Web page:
by Sofia Jeremias | Assistant News Editor

How can businesses be used for good? This was the question that lay at the center of the “Global Panel on Social Justice: India, Africa and the U.S.” The event was sponsored by the Saint Mary’s College School of Economics and Business and the Fetzer Institute, whose mission is “to foster awareness of the power of love and forgiveness in the emerging global community.” Jyoti Bachani, a faculty member at Saint Mary’s College, gave the opening remarks. Bachani began with thanks to the various sponsors and speakers for the event as well as “the gathering of like minded people who care enough to be here on a Friday night.”

Following the opening remarks, Bachani introduced Michael Hadani, the faculty moderator for the evening who teaches strategy international business. Hadani in turn introduced the first speaker of the evening, Dan Viederman, CEO of Verite, a company that works against child labor, slavery, discrimination against women, unpaid work, and dangerous working conditions. Viederman’s first question to the audience was, “How much should it cost to get a job?” He went on to explain that many people pay thousands of dollars to intermediary companies who promise to get them jobs. These jobs ultimately end up paying less than minimum wage and have poor working conditions. Workers cannot quit these jobs because they are in “debt bondage.” Viederman said that debt bondage is a “problem that is widespread and systematic” but also through the work of nonprofits like Verite “the system is changing bit by bit.”

The next speaker on the program was Meera Shenoy, the founder of Youth for Jobs. The mission of the company is to “mainstream hiring the disabled.” Shenoy said that the “scale of the problem was about 60 million.”  Her organization has already “trained over 45,000 disabled youth.” However, Shenoy argued that the “biggest setback has been the mindset” of the rural and disabled youth she assists. 

Suzanne Ackerman-Berman was the third speaker of the evening. In 2007 Ackerman-Berman started a company to help small and disadvantaged entrepreneurs. Ackerman-Berman grew up in South Africa towards the end of the Apartheid. Witnessing her parents’ attempts to counteract the widespread discrimination of the country influenced the way she viewed business. Ackerman-Berman maintained that “if we don’t conduct (business) ethically we can’t be good business people.” She has grown her company to include 120 young entrepreneurs. The cornerstone of her company has been the belief that “mentorship is the greatest asset we can give as educated people.”

The fourth speaker of the panel was Dr. Victoria Kisyombe, who began an organization, Selfina, in 2002. The company arose after Dr. Kisyombe’s husband died and she was left with three children but no property, collateral, or credit history. All she was left with was a single cow named Sero. She managed to use Sero to maintain an income, realizing that the cow “was a productive asset,” but it made her start thinking about how other women in her position scraped by with even less. This inspired her to start Selfina, a company that loans and sells productive assets to women. These assets can be anything from a single sewing machine to a water pump. Dr. Kisyombe said that “for each job you create four or five others are also benefitted.” The impact of her company has gone out to 200,000 people. Dr. Kisyombe concluded that “one small thing could lead to a big change to an entire society.”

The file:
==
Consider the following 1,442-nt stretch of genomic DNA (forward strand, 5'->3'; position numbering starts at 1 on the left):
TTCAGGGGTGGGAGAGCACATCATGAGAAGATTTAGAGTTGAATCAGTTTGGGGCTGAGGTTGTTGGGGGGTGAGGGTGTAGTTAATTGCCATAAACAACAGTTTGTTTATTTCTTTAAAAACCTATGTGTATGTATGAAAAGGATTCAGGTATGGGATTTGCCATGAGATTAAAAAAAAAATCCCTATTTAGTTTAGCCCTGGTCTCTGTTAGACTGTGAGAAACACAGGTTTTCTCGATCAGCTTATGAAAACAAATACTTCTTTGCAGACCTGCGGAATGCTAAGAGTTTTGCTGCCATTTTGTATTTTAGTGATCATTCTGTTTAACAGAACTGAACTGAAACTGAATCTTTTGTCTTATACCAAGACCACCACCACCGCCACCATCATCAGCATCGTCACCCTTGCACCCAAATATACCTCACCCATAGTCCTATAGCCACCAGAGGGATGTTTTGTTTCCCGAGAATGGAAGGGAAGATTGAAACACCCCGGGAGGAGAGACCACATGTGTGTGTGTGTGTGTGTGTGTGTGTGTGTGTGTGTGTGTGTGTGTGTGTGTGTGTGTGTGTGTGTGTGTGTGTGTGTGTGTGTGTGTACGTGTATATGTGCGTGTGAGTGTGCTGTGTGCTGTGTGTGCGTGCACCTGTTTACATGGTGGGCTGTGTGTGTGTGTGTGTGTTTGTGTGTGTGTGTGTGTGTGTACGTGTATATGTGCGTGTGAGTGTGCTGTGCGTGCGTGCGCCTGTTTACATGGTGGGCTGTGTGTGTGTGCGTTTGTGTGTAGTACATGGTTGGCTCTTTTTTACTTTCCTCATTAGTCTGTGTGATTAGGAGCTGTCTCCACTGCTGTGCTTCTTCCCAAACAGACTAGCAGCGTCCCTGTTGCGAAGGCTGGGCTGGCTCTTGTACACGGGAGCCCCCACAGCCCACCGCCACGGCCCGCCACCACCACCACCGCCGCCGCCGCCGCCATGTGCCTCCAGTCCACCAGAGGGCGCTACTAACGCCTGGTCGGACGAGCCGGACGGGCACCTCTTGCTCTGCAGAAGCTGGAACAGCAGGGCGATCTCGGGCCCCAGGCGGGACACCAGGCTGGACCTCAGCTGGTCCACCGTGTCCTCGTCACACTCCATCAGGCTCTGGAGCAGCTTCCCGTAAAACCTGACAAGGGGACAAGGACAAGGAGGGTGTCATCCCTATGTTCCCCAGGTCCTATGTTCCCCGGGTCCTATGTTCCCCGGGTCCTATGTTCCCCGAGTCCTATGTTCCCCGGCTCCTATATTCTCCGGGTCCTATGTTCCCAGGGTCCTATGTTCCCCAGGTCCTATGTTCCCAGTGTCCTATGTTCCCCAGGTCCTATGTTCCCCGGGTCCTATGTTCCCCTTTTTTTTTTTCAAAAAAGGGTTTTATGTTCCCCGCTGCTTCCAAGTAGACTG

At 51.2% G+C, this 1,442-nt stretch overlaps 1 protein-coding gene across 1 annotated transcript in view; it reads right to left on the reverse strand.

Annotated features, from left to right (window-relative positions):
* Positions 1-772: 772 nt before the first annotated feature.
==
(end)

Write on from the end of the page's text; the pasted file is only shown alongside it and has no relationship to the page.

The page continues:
Carolyn Gable, the fourth speaker of the evening and founder and CEO of Expect a Miracle Foundation, focused on helping single mothers and their children. After high school Gable had little interest in attending college and so she graduated from beauty school. However, she quickly realized that the work did not interest her so she began waiting tables. As a single mother with two children she was struggling to make ends meet, so she started working at a Customer Service position at a freight company. Gable said that she “didn’t know anything about freight but I knew about people.” A few years later she worked her way up in the company and then started her own business. After her business became extremely successful she knew “there was a point at which I knew I had to give back.” Since starting her non-profit organization Gable has helped over 6,000 children. At the end of her speech Gable advised the audience to “dream it, do it, be it.”

The last speaker of evening, Prasad Kaipa, ranked number 21 in top 50 management thinkers in India. He spoke about an organization that worked through women’s cooperatives. 85,000 women are a part of the group that focuses on helping their self-esteem and confidence in order to better manage their lives. One aspect of the company helps provide healthcare for women and their families. Kaipa asserted that “for one rupee a year 20% of medical expenses are paid for” by the organization and “for five rupees a year 100% of medical expenses are paid for.” The organization works with very little in terms of capital but does a great amount of good work for the women and families of India. Kaipa concluded that he “believes we are breaking the shackles of poverty.”

The “Global Panel on Social Justice: India, Africa and the U.S.” drew to a close with a few brief remarks from Sharif Azami and a Q&A.

This article has 1 comment

  1. Sofia, I think Prasad was talking about Sri Lanka, not India. It was a fascinating presentation about cooperatives.

    Jim Morphy ’67

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